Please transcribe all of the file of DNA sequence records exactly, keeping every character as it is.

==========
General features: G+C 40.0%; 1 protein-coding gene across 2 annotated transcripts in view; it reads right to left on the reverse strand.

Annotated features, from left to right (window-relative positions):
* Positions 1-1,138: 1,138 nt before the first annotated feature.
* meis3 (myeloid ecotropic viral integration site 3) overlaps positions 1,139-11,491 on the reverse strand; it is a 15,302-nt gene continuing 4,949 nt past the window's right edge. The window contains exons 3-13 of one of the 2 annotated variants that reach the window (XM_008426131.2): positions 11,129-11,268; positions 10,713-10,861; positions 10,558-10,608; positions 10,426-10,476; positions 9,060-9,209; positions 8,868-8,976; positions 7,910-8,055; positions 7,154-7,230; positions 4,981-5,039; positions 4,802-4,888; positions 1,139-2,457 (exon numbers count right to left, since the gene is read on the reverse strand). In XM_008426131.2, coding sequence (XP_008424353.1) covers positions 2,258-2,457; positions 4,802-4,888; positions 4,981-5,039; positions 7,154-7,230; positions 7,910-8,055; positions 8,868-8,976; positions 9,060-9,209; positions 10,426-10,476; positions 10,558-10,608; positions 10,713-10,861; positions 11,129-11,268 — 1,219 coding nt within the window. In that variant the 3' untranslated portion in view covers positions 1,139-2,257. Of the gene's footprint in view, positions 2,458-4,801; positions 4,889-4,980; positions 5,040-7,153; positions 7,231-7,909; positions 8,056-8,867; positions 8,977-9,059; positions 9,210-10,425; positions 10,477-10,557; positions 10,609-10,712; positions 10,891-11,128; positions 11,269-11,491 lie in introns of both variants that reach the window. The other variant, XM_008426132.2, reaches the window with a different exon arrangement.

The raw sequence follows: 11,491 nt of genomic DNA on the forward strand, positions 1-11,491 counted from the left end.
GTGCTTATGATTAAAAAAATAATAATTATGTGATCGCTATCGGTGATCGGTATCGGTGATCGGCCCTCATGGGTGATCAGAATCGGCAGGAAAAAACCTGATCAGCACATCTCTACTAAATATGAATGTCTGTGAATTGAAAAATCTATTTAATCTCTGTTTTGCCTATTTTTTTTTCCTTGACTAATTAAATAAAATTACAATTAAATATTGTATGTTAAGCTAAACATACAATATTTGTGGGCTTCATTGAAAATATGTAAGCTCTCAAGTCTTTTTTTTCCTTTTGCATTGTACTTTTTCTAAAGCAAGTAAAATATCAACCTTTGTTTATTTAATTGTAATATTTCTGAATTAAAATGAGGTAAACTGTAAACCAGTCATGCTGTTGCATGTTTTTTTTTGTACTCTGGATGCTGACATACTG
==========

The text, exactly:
General features: G+C 40.0%; 1 protein-coding gene across 2 annotated transcripts in view; it reads right to left on the reverse strand.

Annotated features, from left to right (window-relative positions):
* Positions 1-1,138: 1,138 nt before the first annotated feature.
* meis3 (myeloid ecotropic viral integration site 3) overlaps positions 1,139-11,491 on the reverse strand; it is a 15,302-nt gene continuing 4,949 nt past the window's right edge. The window contains exons 3-13 of one of the 2 annotated variants that reach the window (XM_008426131.2): positions 11,129-11,268; positions 10,713-10,861; positions 10,558-10,608; positions 10,426-10,476; positions 9,060-9,209; positions 8,868-8,976; positions 7,910-8,055; positions 7,154-7,230; positions 4,981-5,039; positions 4,802-4,888; positions 1,139-2,457 (exon numbers count right to left, since the gene is read on the reverse strand). In XM_008426131.2, coding sequence (XP_008424353.1) covers positions 2,258-2,457; positions 4,802-4,888; positions 4,981-5,039; positions 7,154-7,230; positions 7,910-8,055; positions 8,868-8,976; positions 9,060-9,209; positions 10,426-10,476; positions 10,558-10,608; positions 10,713-10,861; positions 11,129-11,268 — 1,219 coding nt within the window. In that variant the 3' untranslated portion in view covers positions 1,139-2,257. Of the gene's footprint in view, positions 2,458-4,801; positions 4,889-4,980; positions 5,040-7,153; positions 7,231-7,909; positions 8,056-8,867; positions 8,977-9,059; positions 9,210-10,425; positions 10,477-10,557; positions 10,609-10,712; positions 10,891-11,128; positions 11,269-11,491 lie in introns of both variants that reach the window. The other variant, XM_008426132.2, reaches the window with a different exon arrangement.

The raw sequence follows: 11,491 nt of genomic DNA on the forward strand, positions 1-11,491 counted from the left end.
GTGCTTATGATTAAAAAAATAATAATTATGTGATCGCTATCGGTGATCGGTATCGGTGATCGGCCCTCATGGGTGATCAGAATCGGCAGGAAAAAACCTGATCAGCACATCTCTACTAAATATGAATGTCTGTGAATTGAAAAATCTATTTAATCTCTGTTTTGCCTATTTTTTTTTCCTTGACTAATTAAATAAAATTACAATTAAATATTGTATGTTAAGCTAAACATACAATATTTGTGGGCTTCATTGAAAATATGTAAGCTCTCAAGTCTTTTTTTTCCTTTTGCATTGTACTTTTTCTAAAGCAAGTAAAATATCAACCTTTGTTTATTTAATTGTAATATTTCTGAATTAAAATGAGGTAAACTGTAAACCAGTCATGCTGTTGCATGTTTTTTTTTGTACTCTGGATGCTGACATACTG